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dc.contributor.authorTrevathan, Jarrod
dc.description.abstractOnline auctions are a popular means for exchanging items over the Internet. However, participants can behave in an undesirable manner during an auction in an attempt to gain an unfair advantage at the expense of rivals. Such conduct is a problem as it results in market failure, thereby inhibiting the usefulness of online auctions as an exchange medium. This paper presents a taxonomy of the fraudulent behaviour that can occur while an online auction is in-progress. We examine the perpetrator’s mindset for the following dubious practices: shill bidding, bid sniping, bid shielding, and bid siphoning. We propose the characteristics of such behaviour, the strategies employed, identify the expected pay-off for the perpetrator, and present a novel “Victim Sphere” that outlines who is negatively affected by bad behaviour. We also briefly outline the current state of prevention and detection mechanisms—identifying gaps and open questions where applicable. We contrast the types of undesirable and fraudulent behaviour, describe how they are interrelated, and discuss the challenges researchers face when devising and testing fraud detection/prevention techniques for in-auction fraud. This paper serves as a platform to raise research interest in tackling the remaining challenges for combating in-auction fraud.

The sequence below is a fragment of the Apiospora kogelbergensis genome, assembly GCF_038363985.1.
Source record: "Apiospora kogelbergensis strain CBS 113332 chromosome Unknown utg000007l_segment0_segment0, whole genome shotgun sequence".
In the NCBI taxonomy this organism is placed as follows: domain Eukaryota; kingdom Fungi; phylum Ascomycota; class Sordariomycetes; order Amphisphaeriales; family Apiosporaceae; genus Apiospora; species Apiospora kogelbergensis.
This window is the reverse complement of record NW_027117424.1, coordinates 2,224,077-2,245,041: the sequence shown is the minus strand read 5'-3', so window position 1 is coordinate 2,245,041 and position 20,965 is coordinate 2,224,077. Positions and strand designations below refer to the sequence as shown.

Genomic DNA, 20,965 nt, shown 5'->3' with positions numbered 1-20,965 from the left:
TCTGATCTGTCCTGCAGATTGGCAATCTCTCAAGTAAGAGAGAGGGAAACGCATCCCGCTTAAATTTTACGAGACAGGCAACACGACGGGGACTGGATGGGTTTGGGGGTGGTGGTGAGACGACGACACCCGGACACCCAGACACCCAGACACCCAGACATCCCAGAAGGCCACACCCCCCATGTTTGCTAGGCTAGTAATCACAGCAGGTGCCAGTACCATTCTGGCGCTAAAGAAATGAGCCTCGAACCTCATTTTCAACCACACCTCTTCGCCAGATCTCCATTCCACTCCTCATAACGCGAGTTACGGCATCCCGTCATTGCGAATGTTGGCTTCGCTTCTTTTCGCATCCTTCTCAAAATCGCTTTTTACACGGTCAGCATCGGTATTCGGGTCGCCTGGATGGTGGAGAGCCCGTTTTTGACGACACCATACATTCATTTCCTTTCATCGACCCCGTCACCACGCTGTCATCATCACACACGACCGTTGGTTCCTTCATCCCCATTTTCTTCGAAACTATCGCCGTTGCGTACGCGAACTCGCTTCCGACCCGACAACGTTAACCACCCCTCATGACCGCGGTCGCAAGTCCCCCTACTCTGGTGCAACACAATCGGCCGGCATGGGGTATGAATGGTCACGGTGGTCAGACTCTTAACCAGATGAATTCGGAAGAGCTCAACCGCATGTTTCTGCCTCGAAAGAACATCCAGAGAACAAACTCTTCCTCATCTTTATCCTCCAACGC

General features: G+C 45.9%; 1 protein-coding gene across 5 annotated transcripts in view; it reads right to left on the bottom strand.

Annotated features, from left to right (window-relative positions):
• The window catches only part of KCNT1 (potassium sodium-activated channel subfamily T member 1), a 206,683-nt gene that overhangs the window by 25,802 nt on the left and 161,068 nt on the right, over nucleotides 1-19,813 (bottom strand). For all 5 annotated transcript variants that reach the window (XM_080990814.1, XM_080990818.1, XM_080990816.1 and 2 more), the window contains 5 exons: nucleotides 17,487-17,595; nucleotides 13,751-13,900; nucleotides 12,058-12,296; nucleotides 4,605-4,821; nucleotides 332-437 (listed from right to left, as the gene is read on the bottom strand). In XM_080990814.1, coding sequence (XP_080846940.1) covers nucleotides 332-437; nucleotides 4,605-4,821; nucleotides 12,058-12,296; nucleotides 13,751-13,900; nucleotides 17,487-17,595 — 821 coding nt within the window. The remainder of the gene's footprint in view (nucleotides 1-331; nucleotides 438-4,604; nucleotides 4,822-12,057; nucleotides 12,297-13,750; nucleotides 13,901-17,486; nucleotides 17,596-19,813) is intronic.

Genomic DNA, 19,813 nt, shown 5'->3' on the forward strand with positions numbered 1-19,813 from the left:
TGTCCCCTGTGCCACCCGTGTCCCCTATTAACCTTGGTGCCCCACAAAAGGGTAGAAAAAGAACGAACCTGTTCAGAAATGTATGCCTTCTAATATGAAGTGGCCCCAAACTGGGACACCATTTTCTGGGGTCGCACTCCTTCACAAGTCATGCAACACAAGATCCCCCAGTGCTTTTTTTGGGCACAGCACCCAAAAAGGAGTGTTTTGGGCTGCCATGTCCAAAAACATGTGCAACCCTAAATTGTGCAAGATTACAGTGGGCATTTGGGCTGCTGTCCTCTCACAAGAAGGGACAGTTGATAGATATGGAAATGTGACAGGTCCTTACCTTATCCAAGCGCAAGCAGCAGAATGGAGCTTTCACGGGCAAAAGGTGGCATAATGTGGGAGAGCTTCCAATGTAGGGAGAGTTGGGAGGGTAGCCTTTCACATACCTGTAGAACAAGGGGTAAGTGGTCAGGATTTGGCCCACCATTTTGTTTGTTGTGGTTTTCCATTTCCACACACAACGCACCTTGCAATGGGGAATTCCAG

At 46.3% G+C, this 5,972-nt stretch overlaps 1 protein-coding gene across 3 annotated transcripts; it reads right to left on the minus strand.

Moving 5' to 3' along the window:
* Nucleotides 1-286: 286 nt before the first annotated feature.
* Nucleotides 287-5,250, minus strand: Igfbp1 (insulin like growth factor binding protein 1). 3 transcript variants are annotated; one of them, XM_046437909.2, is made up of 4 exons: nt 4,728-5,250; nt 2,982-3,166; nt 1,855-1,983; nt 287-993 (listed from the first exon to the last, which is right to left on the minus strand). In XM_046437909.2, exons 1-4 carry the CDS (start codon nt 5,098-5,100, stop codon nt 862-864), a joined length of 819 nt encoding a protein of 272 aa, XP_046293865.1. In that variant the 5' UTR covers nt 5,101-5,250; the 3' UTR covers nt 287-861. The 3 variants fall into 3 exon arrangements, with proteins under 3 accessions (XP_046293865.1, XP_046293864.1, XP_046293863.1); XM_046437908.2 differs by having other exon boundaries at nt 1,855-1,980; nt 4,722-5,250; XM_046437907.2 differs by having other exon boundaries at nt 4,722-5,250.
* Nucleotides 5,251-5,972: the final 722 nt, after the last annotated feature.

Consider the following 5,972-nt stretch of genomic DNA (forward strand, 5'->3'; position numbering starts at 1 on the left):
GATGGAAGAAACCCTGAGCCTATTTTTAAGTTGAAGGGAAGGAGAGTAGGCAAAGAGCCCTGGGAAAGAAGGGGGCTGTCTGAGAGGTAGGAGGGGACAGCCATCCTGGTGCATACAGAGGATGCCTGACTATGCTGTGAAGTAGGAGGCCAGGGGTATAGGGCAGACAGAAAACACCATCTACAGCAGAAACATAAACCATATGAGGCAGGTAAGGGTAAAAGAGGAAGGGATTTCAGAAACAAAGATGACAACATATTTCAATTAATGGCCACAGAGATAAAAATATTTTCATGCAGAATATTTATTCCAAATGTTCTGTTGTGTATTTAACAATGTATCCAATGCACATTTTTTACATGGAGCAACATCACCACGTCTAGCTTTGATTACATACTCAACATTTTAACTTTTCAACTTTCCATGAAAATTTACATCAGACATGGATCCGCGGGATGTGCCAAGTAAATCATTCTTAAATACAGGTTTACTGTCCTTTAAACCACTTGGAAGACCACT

dc.relation.ispartofjournalComputer Science Review
dc.subject.fieldofresearchInformation and Computing Sciences not elsewhere classified
dc.titleGetting into the mind of an "in-auction" fraud perpetrator
dc.typeJournal article
dc.type.descriptionC1 - Articles
dc.type.codeC - Journal Articles
gro.facultyGriffith Sciences, School of Information and Communication Technology
gro.hasfulltextNo Full Text
gro.griffith.authorTrevathan, Jarrod

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    Contains articles published by Griffith authors in scholarly journals.

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